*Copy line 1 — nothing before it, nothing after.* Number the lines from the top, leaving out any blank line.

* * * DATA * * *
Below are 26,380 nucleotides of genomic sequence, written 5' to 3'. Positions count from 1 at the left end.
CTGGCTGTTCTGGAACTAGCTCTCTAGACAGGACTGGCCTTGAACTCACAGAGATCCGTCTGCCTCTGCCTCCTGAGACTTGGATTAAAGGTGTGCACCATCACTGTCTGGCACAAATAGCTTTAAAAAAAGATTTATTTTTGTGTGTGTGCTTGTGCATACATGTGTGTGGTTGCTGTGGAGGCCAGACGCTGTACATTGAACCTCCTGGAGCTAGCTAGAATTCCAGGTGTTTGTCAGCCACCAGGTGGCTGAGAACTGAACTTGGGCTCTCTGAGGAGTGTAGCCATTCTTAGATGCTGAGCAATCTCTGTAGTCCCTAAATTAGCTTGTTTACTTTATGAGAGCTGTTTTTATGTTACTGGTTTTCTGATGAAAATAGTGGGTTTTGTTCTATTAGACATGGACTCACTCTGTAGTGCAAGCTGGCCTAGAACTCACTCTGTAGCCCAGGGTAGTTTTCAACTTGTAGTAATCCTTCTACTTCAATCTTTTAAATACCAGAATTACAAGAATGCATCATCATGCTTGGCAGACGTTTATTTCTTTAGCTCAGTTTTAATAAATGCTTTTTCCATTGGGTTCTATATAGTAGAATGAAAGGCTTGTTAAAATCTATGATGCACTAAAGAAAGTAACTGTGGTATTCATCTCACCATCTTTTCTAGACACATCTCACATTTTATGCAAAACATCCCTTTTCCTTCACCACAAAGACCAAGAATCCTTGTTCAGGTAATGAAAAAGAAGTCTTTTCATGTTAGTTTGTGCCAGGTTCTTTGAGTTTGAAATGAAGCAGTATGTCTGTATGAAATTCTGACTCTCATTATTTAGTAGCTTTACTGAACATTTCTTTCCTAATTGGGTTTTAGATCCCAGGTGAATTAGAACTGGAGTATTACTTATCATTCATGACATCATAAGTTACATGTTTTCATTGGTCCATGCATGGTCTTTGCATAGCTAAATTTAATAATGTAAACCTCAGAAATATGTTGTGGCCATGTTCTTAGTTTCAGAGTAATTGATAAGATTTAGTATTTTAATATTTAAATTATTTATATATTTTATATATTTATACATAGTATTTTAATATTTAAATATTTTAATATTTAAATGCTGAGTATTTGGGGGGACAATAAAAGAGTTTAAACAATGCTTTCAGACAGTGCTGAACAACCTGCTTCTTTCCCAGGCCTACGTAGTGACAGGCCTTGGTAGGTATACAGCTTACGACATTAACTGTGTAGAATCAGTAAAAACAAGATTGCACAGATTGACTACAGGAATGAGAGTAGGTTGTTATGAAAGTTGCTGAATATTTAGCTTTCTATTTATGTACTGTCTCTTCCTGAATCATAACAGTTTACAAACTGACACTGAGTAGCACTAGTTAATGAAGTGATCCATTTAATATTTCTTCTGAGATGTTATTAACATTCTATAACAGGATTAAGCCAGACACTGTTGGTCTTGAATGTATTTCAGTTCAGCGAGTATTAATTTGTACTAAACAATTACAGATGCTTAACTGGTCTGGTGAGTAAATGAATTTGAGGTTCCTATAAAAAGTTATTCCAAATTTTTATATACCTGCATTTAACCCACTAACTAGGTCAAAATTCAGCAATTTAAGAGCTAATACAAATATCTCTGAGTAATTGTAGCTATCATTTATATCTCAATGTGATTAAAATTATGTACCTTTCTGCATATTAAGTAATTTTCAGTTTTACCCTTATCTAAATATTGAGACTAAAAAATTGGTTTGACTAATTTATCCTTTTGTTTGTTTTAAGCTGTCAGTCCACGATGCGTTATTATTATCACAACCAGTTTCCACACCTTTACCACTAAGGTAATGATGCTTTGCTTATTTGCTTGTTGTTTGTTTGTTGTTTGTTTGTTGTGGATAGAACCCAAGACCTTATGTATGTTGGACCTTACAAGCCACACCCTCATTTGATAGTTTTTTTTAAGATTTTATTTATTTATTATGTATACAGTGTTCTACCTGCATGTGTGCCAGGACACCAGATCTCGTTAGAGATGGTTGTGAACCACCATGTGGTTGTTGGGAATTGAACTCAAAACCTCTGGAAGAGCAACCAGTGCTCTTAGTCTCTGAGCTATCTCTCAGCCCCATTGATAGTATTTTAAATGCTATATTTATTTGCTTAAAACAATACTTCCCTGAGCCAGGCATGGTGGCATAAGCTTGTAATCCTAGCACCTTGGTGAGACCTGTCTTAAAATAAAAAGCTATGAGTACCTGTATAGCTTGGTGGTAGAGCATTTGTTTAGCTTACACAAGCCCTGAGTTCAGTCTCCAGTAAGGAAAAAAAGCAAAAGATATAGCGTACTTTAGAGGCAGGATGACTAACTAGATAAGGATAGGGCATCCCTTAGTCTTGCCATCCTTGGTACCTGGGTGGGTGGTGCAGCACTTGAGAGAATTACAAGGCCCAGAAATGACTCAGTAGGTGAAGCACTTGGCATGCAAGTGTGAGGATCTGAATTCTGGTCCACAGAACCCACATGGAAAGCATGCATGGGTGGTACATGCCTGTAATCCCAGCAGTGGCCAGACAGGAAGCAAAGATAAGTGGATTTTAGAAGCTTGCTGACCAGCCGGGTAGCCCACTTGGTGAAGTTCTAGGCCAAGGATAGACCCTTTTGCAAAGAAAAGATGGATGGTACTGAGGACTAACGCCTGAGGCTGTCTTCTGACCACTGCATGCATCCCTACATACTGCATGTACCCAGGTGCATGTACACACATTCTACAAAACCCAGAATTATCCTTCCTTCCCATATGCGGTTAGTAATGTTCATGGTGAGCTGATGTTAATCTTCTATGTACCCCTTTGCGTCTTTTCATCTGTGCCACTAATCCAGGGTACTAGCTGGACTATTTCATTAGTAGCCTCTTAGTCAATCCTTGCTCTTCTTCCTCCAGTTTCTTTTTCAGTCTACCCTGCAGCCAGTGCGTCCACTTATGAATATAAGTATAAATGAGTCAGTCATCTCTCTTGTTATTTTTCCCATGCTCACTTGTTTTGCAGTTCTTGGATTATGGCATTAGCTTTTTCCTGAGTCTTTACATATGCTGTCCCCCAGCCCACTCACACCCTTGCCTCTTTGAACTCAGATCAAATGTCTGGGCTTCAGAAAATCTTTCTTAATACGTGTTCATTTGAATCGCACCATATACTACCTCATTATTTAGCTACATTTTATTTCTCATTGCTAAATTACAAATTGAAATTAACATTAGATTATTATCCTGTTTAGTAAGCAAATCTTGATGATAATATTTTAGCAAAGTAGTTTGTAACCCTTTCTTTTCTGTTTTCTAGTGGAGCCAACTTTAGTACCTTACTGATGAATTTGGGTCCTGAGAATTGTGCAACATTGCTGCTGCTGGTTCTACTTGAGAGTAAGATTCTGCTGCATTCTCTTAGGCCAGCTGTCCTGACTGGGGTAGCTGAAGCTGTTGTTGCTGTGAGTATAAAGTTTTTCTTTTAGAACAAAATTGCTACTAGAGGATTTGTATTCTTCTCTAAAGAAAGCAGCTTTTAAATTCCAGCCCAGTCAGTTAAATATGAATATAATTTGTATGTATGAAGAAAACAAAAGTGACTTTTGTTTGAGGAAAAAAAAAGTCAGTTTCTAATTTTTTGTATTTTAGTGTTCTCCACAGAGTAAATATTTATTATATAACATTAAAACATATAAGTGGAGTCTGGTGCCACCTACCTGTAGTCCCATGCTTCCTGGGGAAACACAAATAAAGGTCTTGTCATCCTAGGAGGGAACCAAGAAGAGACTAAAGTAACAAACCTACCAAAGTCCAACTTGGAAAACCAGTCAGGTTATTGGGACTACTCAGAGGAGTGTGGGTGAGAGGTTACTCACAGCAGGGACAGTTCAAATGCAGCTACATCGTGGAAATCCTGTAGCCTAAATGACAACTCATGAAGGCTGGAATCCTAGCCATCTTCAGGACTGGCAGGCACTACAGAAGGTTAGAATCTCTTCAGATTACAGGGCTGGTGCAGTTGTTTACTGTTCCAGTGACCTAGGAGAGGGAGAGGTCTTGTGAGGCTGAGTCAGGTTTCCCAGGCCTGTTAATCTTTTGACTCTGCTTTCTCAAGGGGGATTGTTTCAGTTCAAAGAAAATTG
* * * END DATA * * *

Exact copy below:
Below are 26,380 nucleotides of genomic sequence, written 5' to 3'. Positions count from 1 at the left end.